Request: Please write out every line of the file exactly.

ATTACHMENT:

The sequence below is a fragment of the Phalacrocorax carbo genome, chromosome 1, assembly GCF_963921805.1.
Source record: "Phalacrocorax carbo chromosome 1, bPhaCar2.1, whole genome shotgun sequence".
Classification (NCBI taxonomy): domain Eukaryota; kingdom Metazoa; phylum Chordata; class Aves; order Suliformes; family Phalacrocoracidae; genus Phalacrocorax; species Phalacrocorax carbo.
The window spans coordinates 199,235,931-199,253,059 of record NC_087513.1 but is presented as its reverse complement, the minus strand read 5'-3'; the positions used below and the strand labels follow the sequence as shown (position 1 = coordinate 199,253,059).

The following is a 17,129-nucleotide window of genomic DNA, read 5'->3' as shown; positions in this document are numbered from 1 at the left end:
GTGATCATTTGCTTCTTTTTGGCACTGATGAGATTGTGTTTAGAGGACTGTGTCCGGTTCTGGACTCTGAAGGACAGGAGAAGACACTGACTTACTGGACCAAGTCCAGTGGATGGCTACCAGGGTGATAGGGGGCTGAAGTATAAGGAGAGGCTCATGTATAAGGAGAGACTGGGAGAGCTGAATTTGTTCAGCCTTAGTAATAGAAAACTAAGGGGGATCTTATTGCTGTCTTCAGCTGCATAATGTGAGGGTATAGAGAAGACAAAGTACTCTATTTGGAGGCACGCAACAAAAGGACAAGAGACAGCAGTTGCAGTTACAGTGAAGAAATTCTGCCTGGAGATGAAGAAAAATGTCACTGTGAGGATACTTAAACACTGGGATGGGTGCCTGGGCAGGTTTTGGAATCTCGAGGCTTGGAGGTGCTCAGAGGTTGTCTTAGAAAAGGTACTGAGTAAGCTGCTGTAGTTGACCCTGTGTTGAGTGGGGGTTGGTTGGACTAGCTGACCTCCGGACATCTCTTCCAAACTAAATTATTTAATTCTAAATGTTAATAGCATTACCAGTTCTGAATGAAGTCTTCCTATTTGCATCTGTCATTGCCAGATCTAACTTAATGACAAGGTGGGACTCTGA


The sequence below is a fragment of the Phalacrocorax carbo genome, chromosome 1, assembly GCF_963921805.1.
Source record: "Phalacrocorax carbo chromosome 1, bPhaCar2.1, whole genome shotgun sequence".
Classification (NCBI taxonomy): domain Eukaryota; kingdom Metazoa; phylum Chordata; class Aves; order Suliformes; family Phalacrocoracidae; genus Phalacrocorax; species Phalacrocorax carbo.
The window spans coordinates 199,235,931-199,253,059 of record NC_087513.1 but is presented as its reverse complement, the minus strand read 5'-3'; the positions used below and the strand labels follow the sequence as shown (position 1 = coordinate 199,253,059).

The following is a 17,129-nucleotide window of genomic DNA, read 5'->3' as shown; positions in this document are numbered from 1 at the left end:
GTGATCATTTGCTTCTTTTTGGCACTGATGAGATTGTGTTTAGAGGACTGTGTCCGGTTCTGGACTCTGAAGGACAGGAGAAGACACTGACTTACTGGACCAAGTCCAGTGGATGGCTACCAGGGTGATAGGGGGCTGAAGTATAAGGAGAGGCTCATGTATAAGGAGAGACTGGGAGAGCTGAATTTGTTCAGCCTTAGTAATAGAAAACTAAGGGGGATCTTATTGCTGTCTTCAGCTGCATAATGTGAGGGTATAGAGAAGACAAAGTACTCTATTTGGAGGCACGCAACAAAAGGACAAGAGACAGCAGTTGCAGTTACAGTGAAGAAATTCTGCCTGGAGATGAAGAAAAATGTCACTGTGAGGATACTTAAACACTGGGATGGGTGCCTGGGCAGGTTTTGGAATCTCGAGGCTTGGAGGTGCTCAGAGGTTGTCTTAGAAAAGGTACTGAGTAAGCTGCTGTAGTTGACCCTGTGTTGAGTGGGGGTTGGTTGGACTAGCTGACCTCCGGACATCTCTTCCAAACTAAATTATTTAATTCTAAATGTTAATAGCATTACCAGTTCTGAATGAAGTCTTCCTATTTGCATCTGTCATTGCCAGATCTAACTTAATGACAAGGTGGGACTCTGA